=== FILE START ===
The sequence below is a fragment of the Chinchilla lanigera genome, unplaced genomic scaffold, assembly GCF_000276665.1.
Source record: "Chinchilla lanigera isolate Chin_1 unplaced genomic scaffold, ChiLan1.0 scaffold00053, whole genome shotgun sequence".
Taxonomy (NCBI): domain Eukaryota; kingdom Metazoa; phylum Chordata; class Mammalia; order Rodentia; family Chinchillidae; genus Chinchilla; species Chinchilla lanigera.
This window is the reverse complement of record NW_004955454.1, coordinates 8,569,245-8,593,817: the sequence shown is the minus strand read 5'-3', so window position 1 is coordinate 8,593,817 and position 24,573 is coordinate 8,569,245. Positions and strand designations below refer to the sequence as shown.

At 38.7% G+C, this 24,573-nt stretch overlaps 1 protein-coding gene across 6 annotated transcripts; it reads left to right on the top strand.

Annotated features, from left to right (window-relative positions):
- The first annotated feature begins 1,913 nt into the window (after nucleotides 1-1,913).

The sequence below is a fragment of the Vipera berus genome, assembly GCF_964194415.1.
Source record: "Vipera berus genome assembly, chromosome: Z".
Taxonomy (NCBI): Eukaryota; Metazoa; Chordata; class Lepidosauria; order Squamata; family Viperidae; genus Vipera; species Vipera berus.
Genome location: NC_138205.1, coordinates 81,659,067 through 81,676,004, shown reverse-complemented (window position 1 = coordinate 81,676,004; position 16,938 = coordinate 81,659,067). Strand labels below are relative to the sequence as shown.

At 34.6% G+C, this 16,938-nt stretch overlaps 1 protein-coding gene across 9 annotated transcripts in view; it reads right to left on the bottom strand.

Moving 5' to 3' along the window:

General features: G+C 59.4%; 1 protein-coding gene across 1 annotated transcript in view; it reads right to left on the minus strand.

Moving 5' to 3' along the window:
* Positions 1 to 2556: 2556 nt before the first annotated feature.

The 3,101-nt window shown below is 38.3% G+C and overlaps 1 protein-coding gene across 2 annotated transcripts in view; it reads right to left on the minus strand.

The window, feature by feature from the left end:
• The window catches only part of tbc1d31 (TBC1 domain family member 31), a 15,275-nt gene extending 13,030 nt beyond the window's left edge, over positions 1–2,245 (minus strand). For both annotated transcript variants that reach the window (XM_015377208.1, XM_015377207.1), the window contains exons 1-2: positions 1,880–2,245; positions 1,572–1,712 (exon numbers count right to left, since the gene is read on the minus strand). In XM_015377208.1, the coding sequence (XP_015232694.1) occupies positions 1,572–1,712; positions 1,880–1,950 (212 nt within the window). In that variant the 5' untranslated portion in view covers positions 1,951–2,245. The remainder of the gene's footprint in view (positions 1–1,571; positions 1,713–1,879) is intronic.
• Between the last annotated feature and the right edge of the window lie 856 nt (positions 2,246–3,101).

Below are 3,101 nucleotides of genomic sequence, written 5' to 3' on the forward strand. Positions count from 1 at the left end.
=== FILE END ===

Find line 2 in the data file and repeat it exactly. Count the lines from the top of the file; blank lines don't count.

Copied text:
Source record: "Chinchilla lanigera isolate Chin_1 unplaced genomic scaffold, ChiLan1.0 scaffold00053, whole genome shotgun sequence".